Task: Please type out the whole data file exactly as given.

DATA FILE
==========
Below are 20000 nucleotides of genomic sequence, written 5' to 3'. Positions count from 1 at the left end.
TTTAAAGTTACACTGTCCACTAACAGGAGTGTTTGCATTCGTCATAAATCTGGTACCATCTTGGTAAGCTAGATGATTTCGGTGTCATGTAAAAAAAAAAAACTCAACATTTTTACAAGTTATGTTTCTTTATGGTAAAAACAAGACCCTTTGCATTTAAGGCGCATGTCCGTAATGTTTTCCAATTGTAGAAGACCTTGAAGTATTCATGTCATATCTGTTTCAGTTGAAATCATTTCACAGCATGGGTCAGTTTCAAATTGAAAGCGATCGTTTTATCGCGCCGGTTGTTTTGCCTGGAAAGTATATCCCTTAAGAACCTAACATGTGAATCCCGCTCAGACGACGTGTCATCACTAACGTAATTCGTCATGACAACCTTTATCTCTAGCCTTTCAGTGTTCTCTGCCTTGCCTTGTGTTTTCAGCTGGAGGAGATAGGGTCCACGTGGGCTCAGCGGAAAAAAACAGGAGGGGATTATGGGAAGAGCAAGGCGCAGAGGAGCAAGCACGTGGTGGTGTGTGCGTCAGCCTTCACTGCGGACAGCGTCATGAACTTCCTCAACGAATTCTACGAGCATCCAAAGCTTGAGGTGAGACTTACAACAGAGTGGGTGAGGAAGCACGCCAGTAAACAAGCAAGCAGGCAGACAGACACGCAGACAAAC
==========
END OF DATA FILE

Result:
Below are 20000 nucleotides of genomic sequence, written 5' to 3'. Positions count from 1 at the left end.
TTTAAAGTTACACTGTCCACTAACAGGAGTGTTTGCATTCGTCATAAATCTGGTACCATCTTGGTAAGCTAGATGATTTCGGTGTCATGTAAAAAAAAAAAACTCAACATTTTTACAAGTTATGTTTCTTTATGGTAAAAACAAGACCCTTTGCATTTAAGGCGCATGTCCGTAATGTTTTCCAATTGTAGAAGACCTTGAAGTATTCATGTCATATCTGTTTCAGTTGAAATCATTTCACAGCATGGGTCAGTTTCAAATTGAAAGCGATCGTTTTATCGCGCCGGTTGTTTTGCCTGGAAAGTATATCCCTTAAGAACCTAACATGTGAATCCCGCTCAGACGACGTGTCATCACTAACGTAATTCGTCATGACAACCTTTATCTCTAGCCTTTCAGTGTTCTCTGCCTTGCCTTGTGTTTTCAGCTGGAGGAGATAGGGTCCACGTGGGCTCAGCGGAAAAAAACAGGAGGGGATTATGGGAAGAGCAAGGCGCAGAGGAGCAAGCACGTGGTGGTGTGTGCGTCAGCCTTCACTGCGGACAGCGTCATGAACTTCCTCAACGAATTCTACGAGCATCCAAAGCTTGAGGTGAGACTTACAACAGAGTGGGTGAGGAAGCACGCCAGTAAACAAGCAAGCAGGCAGACAGACACGCAGACAAAC